In terms of pacing and tightness of story, “Sarah Marshall” may be the best of the Apatow bunch. Too often in the films Apatow directs, he lets scenes run too long with a group of characters clearly improvising their dialogue. “Sarah Marshall” director Nicholas Stoller keeps the film loose and fun. He lets the cast of well-written and well-played characters have space to play but keeps the film focused, and it is all the stronger for it.

Thursday, April 17, 2008

Nine favorite baseball films

Temperatures are rising,the frozen tundra is all but gone, birds are chirping and the sultans of swing are back at it. Yes, spring, and perhaps more importantly, baseball, are here again. In honor of our national pastime, on deck are nine baseball film favorites to help fill the time between games.

“Fever Pitch” (2005)
Jimmy Fallon begins a relationship with Drew Barrymore, who struggles to compete with Fallon’s first love: the Red Sox. This remake of a little seen 1997 British comedy about an obsessive Arsenal soccer fan taps into a different sport and a different team, but proves to be no less observant about what it means to be a diehard sports fan. Directors the Farrelly Brothers had no idea when they started filming “Fever Pitch” that the Sox would reverse the curse that season, in fact the film was originally going to end with them losing, but destiny had a different plan and this is a fitting, hilarious tribute to a sport, a team and fandom.

“The Sandlot” (1993)
A sweet, good-natured movie about a group of kids playing ball in the 1950s that is equally enjoyable for kids and adults alike. The new kid on a backyard team doesn’t know much about baseball. He knows so little, in fact, that when the team needs a ball he swaps his step-dad’s ball signed by Babe Ruth. When the ball is hit over a fence the film becomes a riotous battle to get it back from a supposedly man-eating dog called The Beast. A fine young cast makes this an utterly charming piece of nostalgia.

“A League of Their Own” (1992)
A loving look at a brief, but important chapter in baseball history in which a women’s league was formed to fill the void left behind by the men who went to fight in World War II. Rich, well-written characters are ideally cast from top to bottom from the league’s star player Geena Davis to the league tramp Madonna to talent scout Jon Lovitz to coach Tom Hanks. The period detail feel authentic as does the baseball, but this earns a place in baseball and movie history if only for the classic line “There’s no crying in baseball.”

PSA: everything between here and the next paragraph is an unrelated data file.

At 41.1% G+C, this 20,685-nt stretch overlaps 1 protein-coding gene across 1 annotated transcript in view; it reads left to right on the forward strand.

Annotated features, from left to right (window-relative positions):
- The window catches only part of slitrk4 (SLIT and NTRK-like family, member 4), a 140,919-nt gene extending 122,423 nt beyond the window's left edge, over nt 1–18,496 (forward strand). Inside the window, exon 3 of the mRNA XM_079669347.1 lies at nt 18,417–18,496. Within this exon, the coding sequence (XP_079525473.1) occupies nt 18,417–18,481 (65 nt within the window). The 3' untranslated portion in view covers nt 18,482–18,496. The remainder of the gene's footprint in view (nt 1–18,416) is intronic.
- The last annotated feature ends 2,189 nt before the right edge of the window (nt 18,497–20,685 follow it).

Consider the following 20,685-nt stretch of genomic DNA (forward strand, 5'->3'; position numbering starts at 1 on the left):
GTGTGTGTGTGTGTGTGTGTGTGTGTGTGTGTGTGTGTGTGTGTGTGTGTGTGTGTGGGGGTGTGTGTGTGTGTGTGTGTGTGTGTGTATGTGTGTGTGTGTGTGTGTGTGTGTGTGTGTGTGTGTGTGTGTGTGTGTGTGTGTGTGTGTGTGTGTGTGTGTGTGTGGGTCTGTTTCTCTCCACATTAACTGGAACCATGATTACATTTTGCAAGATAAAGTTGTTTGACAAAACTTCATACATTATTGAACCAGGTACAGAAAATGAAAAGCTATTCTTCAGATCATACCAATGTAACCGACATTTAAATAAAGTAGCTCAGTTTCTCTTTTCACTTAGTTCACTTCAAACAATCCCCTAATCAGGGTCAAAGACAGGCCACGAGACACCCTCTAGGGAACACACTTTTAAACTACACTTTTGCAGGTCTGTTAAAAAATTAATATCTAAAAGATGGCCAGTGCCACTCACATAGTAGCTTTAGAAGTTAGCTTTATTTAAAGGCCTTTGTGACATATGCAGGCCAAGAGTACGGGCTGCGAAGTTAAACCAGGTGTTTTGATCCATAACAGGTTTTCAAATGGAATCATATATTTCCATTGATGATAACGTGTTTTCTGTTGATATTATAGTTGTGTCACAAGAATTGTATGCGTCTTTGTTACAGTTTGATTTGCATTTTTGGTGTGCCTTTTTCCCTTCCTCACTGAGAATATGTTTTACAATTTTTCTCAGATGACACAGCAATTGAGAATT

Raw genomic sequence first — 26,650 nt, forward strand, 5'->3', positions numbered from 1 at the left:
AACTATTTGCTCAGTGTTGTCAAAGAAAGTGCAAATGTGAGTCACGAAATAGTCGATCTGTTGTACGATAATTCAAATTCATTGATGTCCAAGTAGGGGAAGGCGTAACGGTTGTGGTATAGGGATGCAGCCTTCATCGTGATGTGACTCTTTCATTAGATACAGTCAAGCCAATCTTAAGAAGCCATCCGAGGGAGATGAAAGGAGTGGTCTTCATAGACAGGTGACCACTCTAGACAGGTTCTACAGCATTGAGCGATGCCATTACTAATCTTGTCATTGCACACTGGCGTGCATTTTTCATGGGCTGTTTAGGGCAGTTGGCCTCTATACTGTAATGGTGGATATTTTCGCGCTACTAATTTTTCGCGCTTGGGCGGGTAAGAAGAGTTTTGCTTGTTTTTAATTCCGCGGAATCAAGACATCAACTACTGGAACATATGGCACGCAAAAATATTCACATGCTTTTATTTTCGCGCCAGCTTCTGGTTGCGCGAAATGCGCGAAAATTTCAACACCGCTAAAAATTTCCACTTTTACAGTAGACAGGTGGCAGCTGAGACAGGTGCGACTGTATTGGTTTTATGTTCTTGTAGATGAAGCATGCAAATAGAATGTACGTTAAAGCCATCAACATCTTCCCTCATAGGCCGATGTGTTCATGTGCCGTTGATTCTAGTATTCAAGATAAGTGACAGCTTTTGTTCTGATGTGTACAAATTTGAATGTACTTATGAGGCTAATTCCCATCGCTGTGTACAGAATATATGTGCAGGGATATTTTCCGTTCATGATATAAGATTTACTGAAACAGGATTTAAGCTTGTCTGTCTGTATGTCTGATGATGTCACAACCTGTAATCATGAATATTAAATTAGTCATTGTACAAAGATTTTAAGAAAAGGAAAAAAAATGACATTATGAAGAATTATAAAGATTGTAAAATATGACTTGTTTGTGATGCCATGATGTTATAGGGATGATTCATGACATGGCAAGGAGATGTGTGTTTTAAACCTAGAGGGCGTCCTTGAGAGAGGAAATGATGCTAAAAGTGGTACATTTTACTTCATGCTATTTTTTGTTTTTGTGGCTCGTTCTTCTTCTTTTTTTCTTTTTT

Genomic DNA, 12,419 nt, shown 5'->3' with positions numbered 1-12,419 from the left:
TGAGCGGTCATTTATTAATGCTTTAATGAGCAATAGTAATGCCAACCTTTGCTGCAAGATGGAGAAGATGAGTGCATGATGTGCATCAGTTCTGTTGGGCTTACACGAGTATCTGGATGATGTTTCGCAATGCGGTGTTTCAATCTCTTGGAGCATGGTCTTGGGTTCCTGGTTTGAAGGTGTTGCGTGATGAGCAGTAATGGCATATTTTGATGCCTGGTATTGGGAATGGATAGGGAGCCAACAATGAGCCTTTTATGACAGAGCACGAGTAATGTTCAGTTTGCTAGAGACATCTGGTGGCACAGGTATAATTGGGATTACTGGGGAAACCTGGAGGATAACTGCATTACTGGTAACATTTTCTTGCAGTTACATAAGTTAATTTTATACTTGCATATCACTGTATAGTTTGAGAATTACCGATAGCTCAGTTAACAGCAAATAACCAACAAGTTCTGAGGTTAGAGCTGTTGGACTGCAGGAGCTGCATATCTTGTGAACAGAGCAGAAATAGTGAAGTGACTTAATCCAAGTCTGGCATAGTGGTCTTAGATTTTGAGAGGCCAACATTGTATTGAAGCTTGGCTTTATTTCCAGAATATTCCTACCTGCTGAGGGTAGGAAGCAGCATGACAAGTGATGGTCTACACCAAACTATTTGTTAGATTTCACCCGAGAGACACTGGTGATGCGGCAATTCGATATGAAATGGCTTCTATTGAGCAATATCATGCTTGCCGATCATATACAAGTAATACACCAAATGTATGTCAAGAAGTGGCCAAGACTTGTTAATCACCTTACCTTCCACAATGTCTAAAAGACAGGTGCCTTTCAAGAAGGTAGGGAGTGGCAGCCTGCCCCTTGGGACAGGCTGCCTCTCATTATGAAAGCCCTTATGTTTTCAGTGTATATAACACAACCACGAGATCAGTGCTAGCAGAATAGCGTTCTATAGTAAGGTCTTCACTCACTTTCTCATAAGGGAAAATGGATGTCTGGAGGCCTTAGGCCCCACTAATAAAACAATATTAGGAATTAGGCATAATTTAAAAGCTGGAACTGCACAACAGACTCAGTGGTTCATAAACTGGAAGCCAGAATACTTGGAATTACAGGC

“Field of Dreams” (1989)
Kevin Costner seems his best when he’s in movies about baseball but if you have to pick just one Costner baseball movie to put in a time capsule it is “Field of Dreams.” This is a movie that transcends mere sports movie conventions to be about the mystic, the history and the very reason we watch baseball. James Earl Jones delivers a monologue about the timelessness and magic of baseball that is absolutely perfect. And even the toughest guy is likely to shed a tear when the "he" of “if you build it he will come,” finally comes.

“Eight Men Out” (1988)
John Sayles' dramatization of the infamous Black Sox scandal in which players took bribes to throw the 1919 World Series is a compelling piece of drama because it doesn’t paint the players, including Shoeless Joe Jackson, as being innately crooked. Instead Sayles shows how each player is slowly, and in some cases reluctantly, convinced to take the fall. The dream cast is packed with rising stars and veterans of the 1980s including Charlie Sheen, John Cusack, David Strathairn, Christopher Lloyd, John Mahoney, Michael Rooker and D.B. Sweeney.

“The Natural” (1984)
A film that deserves to be on this list for featuring the iconic, oft-parodied scene of a home run that rains down a cascade of sparks when it smashes into the stadium lights. That single scene is so tremendous it nearly overshadows the rest of the film, which has respect and reverence for the game, but also isn’t afraid to show the shady behind-the-scenes deals of owners and managers. Robert Redford’s 35-year-old Roy Hobbs just wants to play for the love of the game, and Redford brings a passion to his character that is the film’s heart.

“The Bad News Bear” (1976)